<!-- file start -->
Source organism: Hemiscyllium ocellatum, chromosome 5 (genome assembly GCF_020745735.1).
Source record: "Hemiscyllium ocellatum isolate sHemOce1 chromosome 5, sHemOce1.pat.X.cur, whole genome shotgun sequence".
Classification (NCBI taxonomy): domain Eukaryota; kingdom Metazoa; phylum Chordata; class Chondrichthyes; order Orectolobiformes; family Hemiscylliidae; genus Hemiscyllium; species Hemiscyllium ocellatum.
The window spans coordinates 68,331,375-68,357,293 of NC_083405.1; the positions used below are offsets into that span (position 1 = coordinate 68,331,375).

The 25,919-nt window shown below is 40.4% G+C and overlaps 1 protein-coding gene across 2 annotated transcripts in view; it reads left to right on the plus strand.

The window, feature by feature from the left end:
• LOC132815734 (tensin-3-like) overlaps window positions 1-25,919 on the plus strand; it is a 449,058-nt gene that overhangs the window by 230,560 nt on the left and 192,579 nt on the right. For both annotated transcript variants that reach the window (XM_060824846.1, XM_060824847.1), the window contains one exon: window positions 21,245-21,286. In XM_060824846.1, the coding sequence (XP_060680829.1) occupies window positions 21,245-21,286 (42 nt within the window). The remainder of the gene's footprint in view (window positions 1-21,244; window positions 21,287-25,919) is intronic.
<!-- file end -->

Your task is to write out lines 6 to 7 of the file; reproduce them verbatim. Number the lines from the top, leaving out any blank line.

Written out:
The window, feature by feature from the left end:
• LOC132815734 (tensin-3-like) overlaps window positions 1-25,919 on the plus strand; it is a 449,058-nt gene that overhangs the window by 230,560 nt on the left and 192,579 nt on the right. For both annotated transcript variants that reach the window (XM_060824846.1, XM_060824847.1), the window contains one exon: window positions 21,245-21,286. In XM_060824846.1, the coding sequence (XP_060680829.1) occupies window positions 21,245-21,286 (42 nt within the window). The remainder of the gene's footprint in view (window positions 1-21,244; window positions 21,287-25,919) is intronic.